Van Wilgen, C.P. et al (2011).  Do patients with chronic patellar tendinopathy have an altered somatosensory profile?  - A Quantitative Sensory Testing (QST) study.  Scand J Med Sci Sports; doi: 10.1111/j.1600-0838.2011.01375.x



Tendon mineralisation might occur bilaterally in response to unilateral injury

Mineralisation of tendons can lead to pain, resulting in underuse & a weaker tendon

Low load through underuse can cause an increase in hysteresis & decrease in tendon stiffness

The impact of this mineralisation on these tendon properties is unknown


High load (failure) biomechanical tests were performed in mice

Results showed mineralisation in both the ipsilateral & contralateral tendons

Creep in the non injured leg was significantly greater than creep in the injured leg - unilateral injury was shown to effect biomechanical changes in the uninjured leg & increased creep

Tendons failed close to the insertion


1) Neurological (Decaris et al 1999, Arthritis Rheum)

2) Circulatory

3) Change in loading

Clinical Implications - consider bilateral occurrence on assessment


O’Brien, E.J.O. et al (2012).  Heterotopic mineralization (ossification or calcification) in tendinopathy or following surgical tendon trauma.  Int J Exp Path; 93(5): pp319-331

Mikic, B. et al (2009).  Sex matters in the establishment of murine tendon composition & material properties during growth.  J Orthop Res; 28(5): pp 631-638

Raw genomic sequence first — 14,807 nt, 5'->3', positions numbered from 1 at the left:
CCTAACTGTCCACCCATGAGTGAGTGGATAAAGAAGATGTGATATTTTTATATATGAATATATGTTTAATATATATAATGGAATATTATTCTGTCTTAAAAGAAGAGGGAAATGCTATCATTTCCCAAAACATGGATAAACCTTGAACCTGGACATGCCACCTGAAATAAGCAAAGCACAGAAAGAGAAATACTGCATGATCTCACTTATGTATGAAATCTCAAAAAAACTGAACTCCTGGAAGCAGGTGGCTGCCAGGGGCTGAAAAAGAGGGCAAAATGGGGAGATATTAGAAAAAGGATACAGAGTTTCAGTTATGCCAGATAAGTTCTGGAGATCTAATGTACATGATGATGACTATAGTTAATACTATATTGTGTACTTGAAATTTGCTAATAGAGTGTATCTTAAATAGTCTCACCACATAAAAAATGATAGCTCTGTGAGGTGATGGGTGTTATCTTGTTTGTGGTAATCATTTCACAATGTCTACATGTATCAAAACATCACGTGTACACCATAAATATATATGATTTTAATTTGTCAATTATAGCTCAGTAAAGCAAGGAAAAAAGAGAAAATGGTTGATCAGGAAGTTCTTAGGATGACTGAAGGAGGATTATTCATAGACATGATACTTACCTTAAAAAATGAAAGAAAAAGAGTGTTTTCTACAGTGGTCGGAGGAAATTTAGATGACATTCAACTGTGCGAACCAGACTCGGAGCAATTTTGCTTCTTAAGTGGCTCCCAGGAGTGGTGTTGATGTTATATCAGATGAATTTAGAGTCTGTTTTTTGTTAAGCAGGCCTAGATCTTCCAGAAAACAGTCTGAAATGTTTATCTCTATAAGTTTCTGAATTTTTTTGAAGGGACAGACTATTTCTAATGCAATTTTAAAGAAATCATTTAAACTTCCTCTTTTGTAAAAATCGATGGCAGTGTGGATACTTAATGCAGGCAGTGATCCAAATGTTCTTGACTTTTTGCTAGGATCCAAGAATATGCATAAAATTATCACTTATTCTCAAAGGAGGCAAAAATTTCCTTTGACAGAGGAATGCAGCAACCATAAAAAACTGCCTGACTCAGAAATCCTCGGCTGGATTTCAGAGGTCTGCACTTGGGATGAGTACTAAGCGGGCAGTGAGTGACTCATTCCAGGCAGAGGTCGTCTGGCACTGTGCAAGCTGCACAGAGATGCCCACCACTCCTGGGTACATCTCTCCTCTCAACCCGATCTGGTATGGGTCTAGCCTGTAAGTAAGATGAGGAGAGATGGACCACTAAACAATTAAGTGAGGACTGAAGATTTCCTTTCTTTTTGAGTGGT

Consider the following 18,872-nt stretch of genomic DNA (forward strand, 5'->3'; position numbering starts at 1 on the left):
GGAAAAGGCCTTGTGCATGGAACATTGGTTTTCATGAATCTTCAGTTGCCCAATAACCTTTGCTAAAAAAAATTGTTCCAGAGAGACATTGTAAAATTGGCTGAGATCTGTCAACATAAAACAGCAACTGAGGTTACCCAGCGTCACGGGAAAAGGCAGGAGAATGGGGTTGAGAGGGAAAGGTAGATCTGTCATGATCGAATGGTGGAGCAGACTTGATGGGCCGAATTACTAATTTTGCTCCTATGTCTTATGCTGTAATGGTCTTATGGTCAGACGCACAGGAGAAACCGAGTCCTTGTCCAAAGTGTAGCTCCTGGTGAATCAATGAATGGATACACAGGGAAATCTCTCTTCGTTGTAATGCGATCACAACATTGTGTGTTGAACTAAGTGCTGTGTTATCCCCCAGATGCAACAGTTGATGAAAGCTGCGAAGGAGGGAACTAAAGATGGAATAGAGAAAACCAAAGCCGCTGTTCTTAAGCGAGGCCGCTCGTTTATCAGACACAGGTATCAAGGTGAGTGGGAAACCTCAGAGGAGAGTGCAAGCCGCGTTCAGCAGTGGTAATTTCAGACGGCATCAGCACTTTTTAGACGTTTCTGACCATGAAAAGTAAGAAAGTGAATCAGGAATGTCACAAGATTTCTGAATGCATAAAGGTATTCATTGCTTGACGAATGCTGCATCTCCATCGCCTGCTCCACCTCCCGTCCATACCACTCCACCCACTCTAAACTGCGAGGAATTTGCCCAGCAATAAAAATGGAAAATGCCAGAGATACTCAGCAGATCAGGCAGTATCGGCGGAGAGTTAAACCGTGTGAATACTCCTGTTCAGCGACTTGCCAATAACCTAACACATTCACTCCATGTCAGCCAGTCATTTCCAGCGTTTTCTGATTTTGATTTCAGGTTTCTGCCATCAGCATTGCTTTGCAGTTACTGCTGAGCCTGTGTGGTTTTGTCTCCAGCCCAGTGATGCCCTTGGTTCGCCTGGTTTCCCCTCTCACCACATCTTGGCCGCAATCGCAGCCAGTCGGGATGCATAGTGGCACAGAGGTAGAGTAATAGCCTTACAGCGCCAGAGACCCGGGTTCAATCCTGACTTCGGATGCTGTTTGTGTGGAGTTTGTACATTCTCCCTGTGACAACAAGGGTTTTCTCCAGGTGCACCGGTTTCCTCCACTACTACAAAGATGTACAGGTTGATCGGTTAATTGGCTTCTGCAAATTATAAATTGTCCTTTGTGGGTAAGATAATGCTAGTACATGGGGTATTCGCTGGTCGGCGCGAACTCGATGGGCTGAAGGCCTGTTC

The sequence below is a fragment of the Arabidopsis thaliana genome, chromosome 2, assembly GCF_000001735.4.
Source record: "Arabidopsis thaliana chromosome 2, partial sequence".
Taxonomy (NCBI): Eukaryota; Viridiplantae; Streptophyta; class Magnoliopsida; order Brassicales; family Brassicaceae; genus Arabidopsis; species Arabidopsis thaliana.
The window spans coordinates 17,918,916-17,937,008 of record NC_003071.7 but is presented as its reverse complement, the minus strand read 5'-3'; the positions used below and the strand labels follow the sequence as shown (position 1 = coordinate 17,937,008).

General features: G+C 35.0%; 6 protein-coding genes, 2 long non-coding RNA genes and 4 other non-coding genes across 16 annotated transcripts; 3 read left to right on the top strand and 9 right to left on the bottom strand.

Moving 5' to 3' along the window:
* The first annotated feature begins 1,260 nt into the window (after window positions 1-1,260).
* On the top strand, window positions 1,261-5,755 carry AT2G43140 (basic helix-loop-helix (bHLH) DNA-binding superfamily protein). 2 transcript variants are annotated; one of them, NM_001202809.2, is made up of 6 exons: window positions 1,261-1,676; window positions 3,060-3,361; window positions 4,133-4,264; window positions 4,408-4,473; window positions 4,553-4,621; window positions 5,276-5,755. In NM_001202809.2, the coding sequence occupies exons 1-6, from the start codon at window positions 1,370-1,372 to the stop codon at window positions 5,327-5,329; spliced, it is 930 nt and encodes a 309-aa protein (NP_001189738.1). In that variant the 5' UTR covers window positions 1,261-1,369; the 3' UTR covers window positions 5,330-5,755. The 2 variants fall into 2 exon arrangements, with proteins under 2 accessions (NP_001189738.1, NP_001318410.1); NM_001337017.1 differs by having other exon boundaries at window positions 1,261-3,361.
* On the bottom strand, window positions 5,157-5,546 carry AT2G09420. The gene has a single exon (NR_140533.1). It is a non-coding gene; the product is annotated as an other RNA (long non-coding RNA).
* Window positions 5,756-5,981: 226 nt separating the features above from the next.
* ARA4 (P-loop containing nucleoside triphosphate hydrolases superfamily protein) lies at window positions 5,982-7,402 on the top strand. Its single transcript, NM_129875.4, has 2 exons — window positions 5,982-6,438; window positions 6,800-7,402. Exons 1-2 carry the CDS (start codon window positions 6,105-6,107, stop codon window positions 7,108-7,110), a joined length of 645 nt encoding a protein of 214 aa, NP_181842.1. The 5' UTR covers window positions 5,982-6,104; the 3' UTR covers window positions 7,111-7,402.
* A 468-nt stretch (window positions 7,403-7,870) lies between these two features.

Human tendons have the capacity to produce acetylcholine but also express acetylcholine receptors...increased production & receptor expression in tendinosis

Hypercellularity & angiogenesis are key histopathological features in tendonosis tissue

The proliferative effect of acetylcholine was decreased in response to atropine

Hypercellularity might be a part of the healing or adaptive response in the early stage of tendinosis but excessive tenocyte proliferation could be detrimental to tendon structure & function in the chronic stage

The non-neuronal cholinergic system of tendon tissue is therefore a possible target for future modulation of these processes in tendinosis



Whilst the focus has been on tendon pathology in tendinopathy, the potentially widespread systemic effects on the pain, motor & sensory systems are poorly understood.

20 studies included, with concentration on lateral epicondylalgia

5 papers showed a significant decrease in sensory pressure thresholds on the contra lateral side

Heat pain thresholds were overall shown to have decreased on the contralateral side

Reaction time & two-choice reaction time were seen to have significantly decreased in the studies

Grip strength studies were mixed, with one showing increased strength suggesting compensation but others showing a decrease


Clinical Implications: The presence of widespread changes in measures of pain & sensorimotor function in human studies imply that there is abnormal CNS processing